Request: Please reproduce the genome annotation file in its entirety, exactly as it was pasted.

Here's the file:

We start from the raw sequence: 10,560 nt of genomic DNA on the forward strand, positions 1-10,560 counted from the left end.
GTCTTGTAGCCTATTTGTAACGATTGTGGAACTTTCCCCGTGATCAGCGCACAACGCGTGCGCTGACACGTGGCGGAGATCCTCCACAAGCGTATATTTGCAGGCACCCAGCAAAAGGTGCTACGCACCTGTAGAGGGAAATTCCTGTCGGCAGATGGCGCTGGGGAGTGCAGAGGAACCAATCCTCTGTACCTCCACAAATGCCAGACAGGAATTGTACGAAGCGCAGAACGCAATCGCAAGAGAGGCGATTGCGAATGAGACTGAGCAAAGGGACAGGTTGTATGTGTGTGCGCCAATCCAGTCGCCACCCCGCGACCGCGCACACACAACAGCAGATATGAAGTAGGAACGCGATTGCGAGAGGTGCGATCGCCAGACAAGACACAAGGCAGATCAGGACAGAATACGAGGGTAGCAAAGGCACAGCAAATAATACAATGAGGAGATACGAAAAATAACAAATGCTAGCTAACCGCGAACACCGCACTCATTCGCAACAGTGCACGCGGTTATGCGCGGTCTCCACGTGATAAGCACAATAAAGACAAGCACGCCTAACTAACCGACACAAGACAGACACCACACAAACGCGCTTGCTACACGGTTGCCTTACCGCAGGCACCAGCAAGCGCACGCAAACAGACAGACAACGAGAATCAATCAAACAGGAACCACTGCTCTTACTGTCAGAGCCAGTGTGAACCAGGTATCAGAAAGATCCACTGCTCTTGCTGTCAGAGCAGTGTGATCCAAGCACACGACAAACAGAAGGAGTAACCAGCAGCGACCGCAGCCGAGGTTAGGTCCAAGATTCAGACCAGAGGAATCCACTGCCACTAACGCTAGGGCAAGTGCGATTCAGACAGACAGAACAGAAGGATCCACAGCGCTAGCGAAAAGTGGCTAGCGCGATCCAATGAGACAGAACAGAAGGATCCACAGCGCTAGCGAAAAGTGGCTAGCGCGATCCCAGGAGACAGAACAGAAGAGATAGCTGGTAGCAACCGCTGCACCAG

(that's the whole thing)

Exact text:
We start from the raw sequence: 10,560 nt of genomic DNA on the forward strand, positions 1-10,560 counted from the left end.
GTCTTGTAGCCTATTTGTAACGATTGTGGAACTTTCCCCGTGATCAGCGCACAACGCGTGCGCTGACACGTGGCGGAGATCCTCCACAAGCGTATATTTGCAGGCACCCAGCAAAAGGTGCTACGCACCTGTAGAGGGAAATTCCTGTCGGCAGATGGCGCTGGGGAGTGCAGAGGAACCAATCCTCTGTACCTCCACAAATGCCAGACAGGAATTGTACGAAGCGCAGAACGCAATCGCAAGAGAGGCGATTGCGAATGAGACTGAGCAAAGGGACAGGTTGTATGTGTGTGCGCCAATCCAGTCGCCACCCCGCGACCGCGCACACACAACAGCAGATATGAAGTAGGAACGCGATTGCGAGAGGTGCGATCGCCAGACAAGACACAAGGCAGATCAGGACAGAATACGAGGGTAGCAAAGGCACAGCAAATAATACAATGAGGAGATACGAAAAATAACAAATGCTAGCTAACCGCGAACACCGCACTCATTCGCAACAGTGCACGCGGTTATGCGCGGTCTCCACGTGATAAGCACAATAAAGACAAGCACGCCTAACTAACCGACACAAGACAGACACCACACAAACGCGCTTGCTACACGGTTGCCTTACCGCAGGCACCAGCAAGCGCACGCAAACAGACAGACAACGAGAATCAATCAAACAGGAACCACTGCTCTTACTGTCAGAGCCAGTGTGAACCAGGTATCAGAAAGATCCACTGCTCTTGCTGTCAGAGCAGTGTGATCCAAGCACACGACAAACAGAAGGAGTAACCAGCAGCGACCGCAGCCGAGGTTAGGTCCAAGATTCAGACCAGAGGAATCCACTGCCACTAACGCTAGGGCAAGTGCGATTCAGACAGACAGAACAGAAGGATCCACAGCGCTAGCGAAAAGTGGCTAGCGCGATCCAATGAGACAGAACAGAAGGATCCACAGCGCTAGCGAAAAGTGGCTAGCGCGATCCCAGGAGACAGAACAGAAGAGATAGCTGGTAGCAACCGCTGCACCAG